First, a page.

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Homeland Security


27 April 2005

Report Calls Struggle Against International Terrorism "Formidable"

Al-Qaida remains primary terrorist threat to the United States

By Merle D. Kellerhals, Jr.
Washington File Staff Writer

Washington -- The battle against international terrorism remains formidable despite improved domestic security measures, military campaigns in Iraq and Afghanistan, and deepening international counterterrorism cooperation, according to the State Department's latest annual terrorism report.

"The slaughter of hundreds of innocents in the Beslan school, in the commuter trains of Madrid, on a Philippines ferry, and in a Sinai resort proved again that the struggle against terrorism is far from over," according to Country Reports on Terrorism 2004 released April 27.

"Over the long run, the spread of democracy and economic and social reform, sustained and encouraged by the United States and others, should promote political, economic and social conditions inhospitable to terrorist exploitation.  For now, however, the tasks confronting the United States and its partners in the struggle against terrorism remain formidable."

This year’s congressionally mandated publication -- Country Reports on Terrorism 2004 -- replaces the former Patterns of Global Terrorism report.  The terrorist incident statistics were prepared by the new National Counterterrorism Center (NCTC) in conjunction with the report.  The 2004 Intelligence Reform and Terrorism Prevention Act created the NCTC and designated it the primary authoritative organization for global terrorism analysis, including regular reporting requirements.

As in previous years, the State Department's terrorism publication contains country reports and regional information, lists and descriptions of foreign terrorist organizations and other terrorist groups, an accounting of state sponsors of terrorism and global terrorist networks, and related articles on anti-terrorism and counterterrorism training and interdiction programs.

Looking back on the events of 2004, the report says that while there were no attacks within the United States, many other nations were struck by terrorists.  Local groups inspired by the transnational group al-Qaida committed the most deadly attacks, the report said.

And the report said that al-Qaida remains the primary terrorist threat to the United States, "intent on attacking the U.S. homeland as well as U.S. interests abroad."

Significantly, the United States and its allies have degraded al-Qaida and its affiliates' leadership and depleted its operatives, the report said.  But al-Qaida has adapted to these circumstances by spreading its ideology to local groups throughout the world.

"The diffusion of the al-Qaida ideology in many countries makes even more crucial the need for deeper international cooperation to defeat emerging violent extremist groups," the report said.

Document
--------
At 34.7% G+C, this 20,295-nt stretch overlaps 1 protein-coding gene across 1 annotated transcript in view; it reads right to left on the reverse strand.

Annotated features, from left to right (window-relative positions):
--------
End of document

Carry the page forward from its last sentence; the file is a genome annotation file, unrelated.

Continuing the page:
In the report, the State Department’s analysis of state sponsors of terrorism finds that Libya and Sudan took significant steps to cooperate in the battle against terrorism in 2004.  Iraq was removed from the state sponsors list in October 2004.

"Cuba, Iran, North Korea, and Syria, however, continued to maintain their ties to terrorism," the report said.

While some of these countries in the latter group have improved cooperation with international counterterrorism efforts in certain areas, they have also continued actions that led them to be designated as state sponsors, the report said.

Current efforts to bolster the political will and the intelligence, law enforcement, financial and military capabilities of allies must be intensified, the report said, whether countries do it on their own or in partnership with the United States.

In addition, the United States and its allies must step up efforts to counter the war of ideas and to prevent the spread of al-Qaida's ideology and the growth of extremist terror, the report concluded.  International cooperation remains a growing and integral aspect of the overall U.S. national security strategy to defeat terrorism, the report said.

The U.S. counterterrorism strategy contains four critical components:

  • Defeating terrorist organizations by eliminating their sanctuaries, leadership, finances, and command, control and communications capabilities;
  • Denying further sponsorship, support, and sanctuary to terrorists by cooperating with other states to take action against those who provide support;
  • Diminishing the underlying conditions that terrorists seek to exploit by enlisting the international community to focus mutual efforts and resources on addressing legitimate political and social needs and by reducing security vulnerabilities in the countries most at risk; and
  • Defending the United States, its citizens and interests at home and abroad.

Country Reports on Terrorism 2004 can be obtained from the Internet at: http://www.state.gov/s/ct/rls/c14813.htm.

(The Washington File is a product of the Bureau of International Information Programs, U.S. Department of State. Web site: http://usinfo.state.gov)


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